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Peak of Indonesia

Dec 30, 2008
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Introduction

By Ludy Andria

Volcanoes, in Indonesian word gunung api (fire mountain), are main part of the Indonesia Archipelago. Mainly, they stretch from northern tip of Sumatera, swing southward along Java and continue further east to the Moluccas. Some other volcanoes are scattered on the northern Celebes Island. After compiling some data on the internet (mostly from Wikipedia), we found 145 volcanoes that had been named, excluding the submarine volcanoes.

According to geologists, these volcanoes are formed due to continental plate collisions where melted rocks push upward to earth surface. According to legends, gods brought peaks from Himalaya to nail the islands so they are not floating around….;-) Whatever the cause, we love to climb them.

In western Indonesia, the volcanoes are highs, and in the eastern region, they tend to be small. Based on their heights, CopiPanas classified these volcanoes into 4 categories: High (> 3000 M), Intermediate (2000 – 3000 M), Small (1000 – 2000 M) and Baby Volcanoes (<1000 M). We have climbed the highest volcano, Kerinci which stand 3805 M, but ironically we haven’t measured the smallest one, Mount Riang Kotang in Flores which only 200 M high.

Until recently, CopiPanas as a team have climbed 14 volcanoes, some even climbed more than once. In total, we have measured a vertical gain of about 36,000 M…..  That’s 4 times the height of Everest!

The High Volcanoes (> 3000 M)

We almost climbed all the volcanoes in this category, 11 out of 16 peaks. The most recent one is Rinjani when we climbed this on August 2008 for the second time by different team members. Maybe we shouldn’t claim Dempo, since only one of our fearless member, solo climbed this mountain.

Climbing Semeru in 2003 can be said the starting point for CopiPanas. Having an exciting adventure when climbing this most active volcano, hiking mountain become an addict for us. And we start using CopiPanas as our hiking group name.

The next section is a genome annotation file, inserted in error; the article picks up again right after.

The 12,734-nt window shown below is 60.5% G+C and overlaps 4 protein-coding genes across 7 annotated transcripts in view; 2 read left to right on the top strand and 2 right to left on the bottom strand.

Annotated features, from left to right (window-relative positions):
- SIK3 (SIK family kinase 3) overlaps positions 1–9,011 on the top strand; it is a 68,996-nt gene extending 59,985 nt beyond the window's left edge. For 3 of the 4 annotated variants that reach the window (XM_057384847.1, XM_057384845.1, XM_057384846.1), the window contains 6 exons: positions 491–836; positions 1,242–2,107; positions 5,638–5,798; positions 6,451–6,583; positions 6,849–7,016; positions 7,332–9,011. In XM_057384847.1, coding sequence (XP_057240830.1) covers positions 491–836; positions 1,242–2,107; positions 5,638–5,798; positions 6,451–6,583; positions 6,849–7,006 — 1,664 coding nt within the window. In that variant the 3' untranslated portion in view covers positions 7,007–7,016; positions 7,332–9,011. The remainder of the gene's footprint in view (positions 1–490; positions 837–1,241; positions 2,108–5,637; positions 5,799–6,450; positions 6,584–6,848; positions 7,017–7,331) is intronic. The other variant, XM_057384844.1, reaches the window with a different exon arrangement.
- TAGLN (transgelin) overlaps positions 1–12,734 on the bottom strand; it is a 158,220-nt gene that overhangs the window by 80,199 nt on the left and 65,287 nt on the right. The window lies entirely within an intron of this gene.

Mount Agung in Bali is probably the next peak we like to climb on this category. Surrounded by beautiful places, it should be an interesting journey. This trip can be combined with hiking to Batur crater lake.

The Intermediate Volcanoes (2000 – 3000 M)

There are 42 volcanoes fall within this category, and the furious Merapi in Central Java being the highest one. Merapi  is still spitting molten lava, and we’ve seen them when climbing Mount Merbabu. So far, we only climbed 2 peaks, Gede (3 times) and Cikuray, but we have the longest wish list, including the famous Tambora in Sumbawa Island.

Some of these volcano craters are near the road access, including Ijen, Dieng, Toba, Patuha, Talaga Bodas, and Tangkuban Perahu, so climbing their peaks should not be difficult.

Toba in North Sumatra has been classified as a supervolcano, along with Yellowstone Caldera in Wyoming, US, and Lake Taupo in New Zealand. Lake Toba measured 100 km in length and 30 km in width, make this the largest volcanic lake in the world. Visiting Lake Toba is best during August, when annual Toba Festival takes place.

The Small Volcanoes (1000 – 2000 M)

With 60 volcanoes, this category has the largest number of volcanoes. Unfortunately, we haven’t got a chance to climb even one of those.

Shame!…. Among them, the colourful crater lakes of Mount Kelimutu in Flores is high on our future trip list.

The crater lake of Kelimutu and also Lake Batur in Bali, Kelud in East Java, and Ranau in Lampung is accessible by cars.

 

The Baby Volcanoes (< 1000 M)

There are about 27 baby volcanoes, and mostly located in eastern Indonesia region. There is only one volcano that we like to climb in this category, it is the infamous Krakatau. By its violent explosions and aftermath, this baby exceeds the popularity of Indonesia itself.

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5 Responses to “Peak of Indonesia”

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